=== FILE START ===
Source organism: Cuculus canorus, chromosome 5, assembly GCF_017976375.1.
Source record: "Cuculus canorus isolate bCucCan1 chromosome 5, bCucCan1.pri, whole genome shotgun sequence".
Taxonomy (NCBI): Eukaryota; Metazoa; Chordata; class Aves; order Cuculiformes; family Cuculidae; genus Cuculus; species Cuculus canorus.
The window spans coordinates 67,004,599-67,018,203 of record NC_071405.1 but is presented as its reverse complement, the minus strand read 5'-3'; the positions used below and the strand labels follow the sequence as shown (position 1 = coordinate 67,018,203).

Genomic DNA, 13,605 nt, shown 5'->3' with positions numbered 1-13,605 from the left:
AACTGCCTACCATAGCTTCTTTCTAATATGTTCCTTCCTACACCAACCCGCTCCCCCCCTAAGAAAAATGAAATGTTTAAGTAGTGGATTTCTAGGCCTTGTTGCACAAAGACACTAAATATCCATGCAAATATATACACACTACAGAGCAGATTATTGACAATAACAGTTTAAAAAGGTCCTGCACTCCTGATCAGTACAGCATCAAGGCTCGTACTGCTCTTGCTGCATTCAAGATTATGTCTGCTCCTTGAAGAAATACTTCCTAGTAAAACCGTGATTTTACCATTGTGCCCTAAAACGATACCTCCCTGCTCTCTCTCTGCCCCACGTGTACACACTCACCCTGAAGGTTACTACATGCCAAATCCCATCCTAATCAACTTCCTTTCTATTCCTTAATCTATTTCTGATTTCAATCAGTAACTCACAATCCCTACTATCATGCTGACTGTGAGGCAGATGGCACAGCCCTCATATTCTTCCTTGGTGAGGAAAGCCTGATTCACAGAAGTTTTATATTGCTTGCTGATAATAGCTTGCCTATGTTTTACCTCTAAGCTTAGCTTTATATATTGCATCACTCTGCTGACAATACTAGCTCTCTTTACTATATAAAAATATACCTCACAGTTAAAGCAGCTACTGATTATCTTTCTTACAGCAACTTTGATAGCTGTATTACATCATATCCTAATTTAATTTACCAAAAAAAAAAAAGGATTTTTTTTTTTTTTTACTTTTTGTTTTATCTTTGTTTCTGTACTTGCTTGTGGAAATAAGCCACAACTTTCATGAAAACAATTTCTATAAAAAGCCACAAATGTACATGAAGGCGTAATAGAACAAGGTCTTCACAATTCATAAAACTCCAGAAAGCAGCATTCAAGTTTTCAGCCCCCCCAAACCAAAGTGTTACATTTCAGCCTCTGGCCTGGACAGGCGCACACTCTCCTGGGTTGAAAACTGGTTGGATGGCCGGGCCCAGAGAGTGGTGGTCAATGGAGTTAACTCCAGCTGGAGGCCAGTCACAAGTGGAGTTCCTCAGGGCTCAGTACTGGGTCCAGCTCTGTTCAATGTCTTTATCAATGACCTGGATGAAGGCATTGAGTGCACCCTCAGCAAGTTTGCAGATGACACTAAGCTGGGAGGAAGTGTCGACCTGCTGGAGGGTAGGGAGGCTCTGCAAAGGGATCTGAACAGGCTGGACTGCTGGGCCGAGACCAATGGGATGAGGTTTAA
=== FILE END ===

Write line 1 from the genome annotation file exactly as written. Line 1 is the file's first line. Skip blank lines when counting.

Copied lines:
Source organism: Cuculus canorus, chromosome 5, assembly GCF_017976375.1.